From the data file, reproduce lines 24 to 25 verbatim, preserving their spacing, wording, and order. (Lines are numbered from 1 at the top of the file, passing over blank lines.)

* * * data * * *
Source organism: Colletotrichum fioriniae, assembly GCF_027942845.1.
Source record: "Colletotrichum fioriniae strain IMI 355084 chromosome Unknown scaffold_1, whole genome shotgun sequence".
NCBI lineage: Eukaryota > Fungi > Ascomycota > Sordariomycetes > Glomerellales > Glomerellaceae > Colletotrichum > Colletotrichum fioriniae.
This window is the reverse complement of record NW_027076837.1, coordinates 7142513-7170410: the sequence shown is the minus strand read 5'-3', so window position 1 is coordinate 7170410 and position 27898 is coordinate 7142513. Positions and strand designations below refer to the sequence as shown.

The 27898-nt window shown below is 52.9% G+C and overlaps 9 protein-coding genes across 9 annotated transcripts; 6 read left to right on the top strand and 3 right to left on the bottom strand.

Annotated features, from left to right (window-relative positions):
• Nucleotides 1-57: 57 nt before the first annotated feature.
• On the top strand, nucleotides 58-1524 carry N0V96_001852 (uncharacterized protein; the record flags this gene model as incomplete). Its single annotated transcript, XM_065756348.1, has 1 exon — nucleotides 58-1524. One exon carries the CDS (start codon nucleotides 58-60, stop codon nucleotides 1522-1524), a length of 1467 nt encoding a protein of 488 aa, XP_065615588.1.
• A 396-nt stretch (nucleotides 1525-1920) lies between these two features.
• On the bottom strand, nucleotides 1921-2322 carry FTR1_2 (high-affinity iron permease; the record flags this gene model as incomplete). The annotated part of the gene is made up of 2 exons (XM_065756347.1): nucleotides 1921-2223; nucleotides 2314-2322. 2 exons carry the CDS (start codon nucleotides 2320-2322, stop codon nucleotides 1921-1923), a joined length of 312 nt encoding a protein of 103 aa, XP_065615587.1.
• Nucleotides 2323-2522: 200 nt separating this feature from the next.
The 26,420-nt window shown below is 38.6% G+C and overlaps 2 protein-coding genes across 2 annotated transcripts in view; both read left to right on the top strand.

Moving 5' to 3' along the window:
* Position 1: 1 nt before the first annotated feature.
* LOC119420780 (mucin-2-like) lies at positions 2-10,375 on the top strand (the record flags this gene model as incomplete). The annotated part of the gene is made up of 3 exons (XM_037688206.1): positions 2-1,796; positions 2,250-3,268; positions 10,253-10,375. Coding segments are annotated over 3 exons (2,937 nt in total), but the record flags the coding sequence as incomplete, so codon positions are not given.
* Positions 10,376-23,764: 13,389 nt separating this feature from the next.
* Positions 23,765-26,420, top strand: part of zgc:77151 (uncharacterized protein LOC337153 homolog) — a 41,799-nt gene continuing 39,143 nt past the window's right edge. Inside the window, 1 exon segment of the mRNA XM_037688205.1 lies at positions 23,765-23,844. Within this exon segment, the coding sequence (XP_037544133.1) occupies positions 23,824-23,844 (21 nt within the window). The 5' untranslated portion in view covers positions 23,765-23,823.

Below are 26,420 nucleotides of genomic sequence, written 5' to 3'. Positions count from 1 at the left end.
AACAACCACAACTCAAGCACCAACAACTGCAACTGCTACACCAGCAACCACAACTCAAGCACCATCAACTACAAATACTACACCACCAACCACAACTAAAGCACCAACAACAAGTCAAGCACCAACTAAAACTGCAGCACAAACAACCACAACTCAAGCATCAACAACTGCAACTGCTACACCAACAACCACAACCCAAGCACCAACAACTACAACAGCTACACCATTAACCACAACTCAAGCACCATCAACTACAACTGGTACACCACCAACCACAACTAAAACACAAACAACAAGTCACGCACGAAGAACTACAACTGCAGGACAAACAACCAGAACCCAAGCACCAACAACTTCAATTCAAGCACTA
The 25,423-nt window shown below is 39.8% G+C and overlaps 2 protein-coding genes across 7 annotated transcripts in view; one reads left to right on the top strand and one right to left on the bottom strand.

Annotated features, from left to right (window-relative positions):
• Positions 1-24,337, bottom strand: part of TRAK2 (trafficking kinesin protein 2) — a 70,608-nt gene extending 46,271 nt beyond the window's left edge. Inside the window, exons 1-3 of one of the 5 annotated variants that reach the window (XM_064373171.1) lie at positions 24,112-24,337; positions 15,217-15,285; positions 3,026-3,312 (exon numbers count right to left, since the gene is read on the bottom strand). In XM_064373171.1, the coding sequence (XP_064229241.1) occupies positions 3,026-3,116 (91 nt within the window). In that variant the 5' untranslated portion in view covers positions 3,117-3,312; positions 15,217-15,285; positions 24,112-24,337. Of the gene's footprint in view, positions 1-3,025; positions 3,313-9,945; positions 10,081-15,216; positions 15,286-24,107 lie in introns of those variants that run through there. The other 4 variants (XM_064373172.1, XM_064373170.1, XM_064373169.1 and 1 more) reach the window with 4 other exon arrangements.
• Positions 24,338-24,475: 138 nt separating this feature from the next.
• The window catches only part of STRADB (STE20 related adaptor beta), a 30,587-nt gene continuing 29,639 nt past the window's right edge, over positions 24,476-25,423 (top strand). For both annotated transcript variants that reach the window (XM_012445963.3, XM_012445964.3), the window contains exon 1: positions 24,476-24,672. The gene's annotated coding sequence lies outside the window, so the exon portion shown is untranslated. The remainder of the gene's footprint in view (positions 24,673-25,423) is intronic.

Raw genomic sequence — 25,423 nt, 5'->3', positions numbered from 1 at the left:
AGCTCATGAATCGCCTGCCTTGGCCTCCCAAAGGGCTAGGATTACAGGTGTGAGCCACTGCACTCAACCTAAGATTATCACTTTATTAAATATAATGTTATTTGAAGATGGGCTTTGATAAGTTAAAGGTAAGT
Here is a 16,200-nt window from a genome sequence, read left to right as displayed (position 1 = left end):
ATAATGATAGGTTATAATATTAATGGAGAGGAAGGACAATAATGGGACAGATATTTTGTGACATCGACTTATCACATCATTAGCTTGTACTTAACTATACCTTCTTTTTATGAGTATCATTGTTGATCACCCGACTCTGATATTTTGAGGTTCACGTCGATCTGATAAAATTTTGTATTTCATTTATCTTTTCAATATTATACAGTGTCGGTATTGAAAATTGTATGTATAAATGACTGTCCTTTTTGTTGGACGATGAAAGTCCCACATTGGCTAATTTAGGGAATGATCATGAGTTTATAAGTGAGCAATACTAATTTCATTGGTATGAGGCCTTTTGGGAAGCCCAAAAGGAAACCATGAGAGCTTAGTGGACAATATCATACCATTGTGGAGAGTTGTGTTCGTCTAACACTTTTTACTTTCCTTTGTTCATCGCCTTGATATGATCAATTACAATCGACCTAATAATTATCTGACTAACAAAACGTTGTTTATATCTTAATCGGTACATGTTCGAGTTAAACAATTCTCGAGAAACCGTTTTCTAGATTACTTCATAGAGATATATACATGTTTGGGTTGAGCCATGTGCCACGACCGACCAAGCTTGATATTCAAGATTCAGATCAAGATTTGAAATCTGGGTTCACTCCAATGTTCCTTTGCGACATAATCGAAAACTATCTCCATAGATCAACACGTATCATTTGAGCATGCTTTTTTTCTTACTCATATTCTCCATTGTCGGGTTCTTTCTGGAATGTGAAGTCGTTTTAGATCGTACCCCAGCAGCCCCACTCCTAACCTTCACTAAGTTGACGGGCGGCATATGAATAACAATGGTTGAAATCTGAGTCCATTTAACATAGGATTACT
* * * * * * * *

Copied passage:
• The window catches only part of STRADB (STE20 related adaptor beta), a 30,587-nt gene continuing 29,639 nt past the window's right edge, over positions 24,476-25,423 (top strand). For both annotated transcript variants that reach the window (XM_012445963.3, XM_012445964.3), the window contains exon 1: positions 24,476-24,672. The gene's annotated coding sequence lies outside the window, so the exon portion shown is untranslated. The remainder of the gene's footprint in view (positions 24,673-25,423) is intronic.

Raw genomic sequence — 25,423 nt, 5'->3', positions numbered from 1 at the left: